It’s also about having the right tools for the job; a Bunsen burner facilitates the separation of salt and sand. With a quantum computer, most public key cryptosystem problems become trivial.

The Threat and Wonder of Quantum Computing

“Quantum computers are dangerous for some cryptosystems because within hours or days they can solve the underlying mathematical problems that would have taken more than a lifetime before,” said Mahaney, who is also Dr. Julian Chin. Fellow in cybersecurity.

Conventional computers deal with bits – 0s and 1s, this or that, yes or no, Matthews said.

“But when we consider quantum bits, a whole spectrum of possibilities opens up between 0 and 1,” Matthews said. Based on quantum mechanics, quantum computers behave in fundamentally different ways, so the algorithms for certain types of calculations are incredibly fast.

Post-quantum protection

“Post-quantum cryptosystems are protocols that run on an ordinary computer, but which we believe are secure even when an attacker has a quantum computer,” LeGrow said. You can run them on your cell phone, according to Morrison.

There are several subfields in traditional post-quantum cryptography, LeGrow said, and experts in each subfield design algorithms based on different mathematical frameworks. Families of algorithms have their respective strengths and weaknesses.

Code-based cryptography, which is part of Matthews’ area of ​​expertise, is the oldest scheme under study. These protocols are slower than some of the other systems, but the researchers had more time to examine them for vulnerabilities.

Lattice-based systems, which Mahaney and Morrison are exploring, are faster but have large key sizes compared to current systems — not ideal for memory and bandwidth.

Isogeny-based schemes, studied by LeGrow and Morrison, are at the other extreme, offering very small keys but running slower than other post-quantum schemes on average.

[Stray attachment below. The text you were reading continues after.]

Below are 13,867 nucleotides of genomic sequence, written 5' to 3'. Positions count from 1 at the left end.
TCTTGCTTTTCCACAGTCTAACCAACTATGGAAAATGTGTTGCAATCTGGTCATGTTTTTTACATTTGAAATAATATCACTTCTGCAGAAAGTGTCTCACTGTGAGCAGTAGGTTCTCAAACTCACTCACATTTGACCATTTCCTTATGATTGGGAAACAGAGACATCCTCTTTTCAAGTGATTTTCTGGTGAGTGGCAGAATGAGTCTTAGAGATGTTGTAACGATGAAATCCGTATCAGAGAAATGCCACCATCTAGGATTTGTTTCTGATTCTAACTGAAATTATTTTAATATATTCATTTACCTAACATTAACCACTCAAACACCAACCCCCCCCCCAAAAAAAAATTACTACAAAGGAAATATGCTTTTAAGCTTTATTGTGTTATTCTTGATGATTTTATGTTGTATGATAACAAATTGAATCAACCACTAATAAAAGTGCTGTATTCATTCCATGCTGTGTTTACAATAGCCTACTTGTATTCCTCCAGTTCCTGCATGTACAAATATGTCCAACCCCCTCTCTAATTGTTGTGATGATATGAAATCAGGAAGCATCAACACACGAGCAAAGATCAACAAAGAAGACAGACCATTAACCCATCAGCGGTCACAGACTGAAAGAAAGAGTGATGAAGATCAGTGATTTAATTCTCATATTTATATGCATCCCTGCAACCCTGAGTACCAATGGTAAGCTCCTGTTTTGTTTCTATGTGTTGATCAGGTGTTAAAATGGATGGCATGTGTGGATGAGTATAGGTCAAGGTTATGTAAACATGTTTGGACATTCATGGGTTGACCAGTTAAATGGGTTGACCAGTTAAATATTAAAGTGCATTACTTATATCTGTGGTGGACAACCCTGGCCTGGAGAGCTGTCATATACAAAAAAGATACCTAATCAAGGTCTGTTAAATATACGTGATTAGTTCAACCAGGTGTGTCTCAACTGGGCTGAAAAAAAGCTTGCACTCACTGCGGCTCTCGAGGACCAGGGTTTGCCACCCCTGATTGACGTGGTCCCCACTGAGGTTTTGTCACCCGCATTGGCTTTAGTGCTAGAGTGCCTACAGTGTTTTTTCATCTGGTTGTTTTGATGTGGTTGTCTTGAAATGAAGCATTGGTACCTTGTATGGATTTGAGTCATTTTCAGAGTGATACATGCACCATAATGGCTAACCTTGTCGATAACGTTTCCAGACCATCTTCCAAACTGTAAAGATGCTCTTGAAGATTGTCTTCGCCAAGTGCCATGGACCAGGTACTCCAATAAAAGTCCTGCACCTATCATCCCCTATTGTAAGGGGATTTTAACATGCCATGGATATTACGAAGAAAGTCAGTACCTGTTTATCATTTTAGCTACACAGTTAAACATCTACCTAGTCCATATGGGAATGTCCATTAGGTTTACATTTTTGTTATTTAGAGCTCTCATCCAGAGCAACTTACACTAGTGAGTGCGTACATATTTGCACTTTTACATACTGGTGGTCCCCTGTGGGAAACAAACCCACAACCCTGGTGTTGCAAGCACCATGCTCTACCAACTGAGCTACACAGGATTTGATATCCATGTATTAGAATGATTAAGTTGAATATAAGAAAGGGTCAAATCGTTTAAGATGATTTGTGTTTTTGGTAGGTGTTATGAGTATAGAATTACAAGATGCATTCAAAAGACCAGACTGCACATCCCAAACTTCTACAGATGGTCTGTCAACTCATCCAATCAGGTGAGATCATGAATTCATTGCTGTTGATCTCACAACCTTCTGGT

The NIST process aimed to define a suite of post-quantum cryptographic standards that use varied approaches to encryption and could serve as an algorithm toolkit for different situations. The submissions were public so that the global cryptanalysis community could review each one. Once an algorithm was submitted, “cryptanalysts would use every trick possible to crack it,” Mahaney said. They swarmed and dug into every corner of the system, sniffing out weaknesses in the implementation or the code, even in some cases the configuration of a computer or a network – because if they couldn’t find the cracks at At this point, a hacker would do so later when they could reveal private, proprietary, or classified information.

NIST’s candidate pool was winnowed until July, when NIST released the initial four candidates selected for standardization and announced a follow-up round for the remaining two candidates – all from an original slate of 82. .

Among the schemes selected for standardization is a digital signature protocol known as FALCON. Morrison and Mahaney are focusing on algorithms to optimize FALCON cryptosystems, which will be released as a full standard in the coming months. Together with Krzysztof Gaj, a researcher from the Commonwealth Cyber ​​Initiative at George Mason University, they are also studying the susceptibility of these schemes to side-channel attacks that take advantage of information leaks via timing, data consumption energy and electromagnetic radiation.

Both tracking cycle candidates are code-based algorithms, and Matthews and his team are developing code families with the goal of accelerating algorithms without sacrificing security. Both Morrison’s and Matthews’ projects are supported by the Commonwealth Cyber ​​Initiative in southwestern Virginia.

As the NIST process draws to a close, a vibrant area of ​​post-quantum cryptography continues to generate new techniques and algorithms for a wide range of security applications that will protect information today and into a quantum future.


Source: Kelly Izlar, Virginia Tech

Sharon D. Cole